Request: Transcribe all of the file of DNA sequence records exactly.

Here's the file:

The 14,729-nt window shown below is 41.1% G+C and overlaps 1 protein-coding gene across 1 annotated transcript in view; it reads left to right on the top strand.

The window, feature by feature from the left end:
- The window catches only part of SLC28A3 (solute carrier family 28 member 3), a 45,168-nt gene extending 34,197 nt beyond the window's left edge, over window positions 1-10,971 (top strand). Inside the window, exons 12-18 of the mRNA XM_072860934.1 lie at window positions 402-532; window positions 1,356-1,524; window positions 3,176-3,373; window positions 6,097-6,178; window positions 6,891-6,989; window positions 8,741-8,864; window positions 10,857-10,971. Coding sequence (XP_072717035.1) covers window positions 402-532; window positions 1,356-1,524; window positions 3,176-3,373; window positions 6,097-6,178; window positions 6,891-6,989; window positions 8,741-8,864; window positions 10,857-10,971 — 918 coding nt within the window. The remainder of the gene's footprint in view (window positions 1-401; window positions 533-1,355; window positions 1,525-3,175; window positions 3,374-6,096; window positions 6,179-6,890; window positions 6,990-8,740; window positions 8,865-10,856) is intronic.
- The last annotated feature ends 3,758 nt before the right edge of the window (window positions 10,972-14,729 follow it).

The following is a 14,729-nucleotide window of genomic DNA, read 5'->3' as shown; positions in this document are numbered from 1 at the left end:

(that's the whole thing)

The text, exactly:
The 14,729-nt window shown below is 41.1% G+C and overlaps 1 protein-coding gene across 1 annotated transcript in view; it reads left to right on the top strand.

The window, feature by feature from the left end:
- The window catches only part of SLC28A3 (solute carrier family 28 member 3), a 45,168-nt gene extending 34,197 nt beyond the window's left edge, over window positions 1-10,971 (top strand). Inside the window, exons 12-18 of the mRNA XM_072860934.1 lie at window positions 402-532; window positions 1,356-1,524; window positions 3,176-3,373; window positions 6,097-6,178; window positions 6,891-6,989; window positions 8,741-8,864; window positions 10,857-10,971. Coding sequence (XP_072717035.1) covers window positions 402-532; window positions 1,356-1,524; window positions 3,176-3,373; window positions 6,097-6,178; window positions 6,891-6,989; window positions 8,741-8,864; window positions 10,857-10,971 — 918 coding nt within the window. The remainder of the gene's footprint in view (window positions 1-401; window positions 533-1,355; window positions 1,525-3,175; window positions 3,374-6,096; window positions 6,179-6,890; window positions 6,990-8,740; window positions 8,865-10,856) is intronic.
- The last annotated feature ends 3,758 nt before the right edge of the window (window positions 10,972-14,729 follow it).

The following is a 14,729-nucleotide window of genomic DNA, read 5'->3' as shown; positions in this document are numbered from 1 at the left end: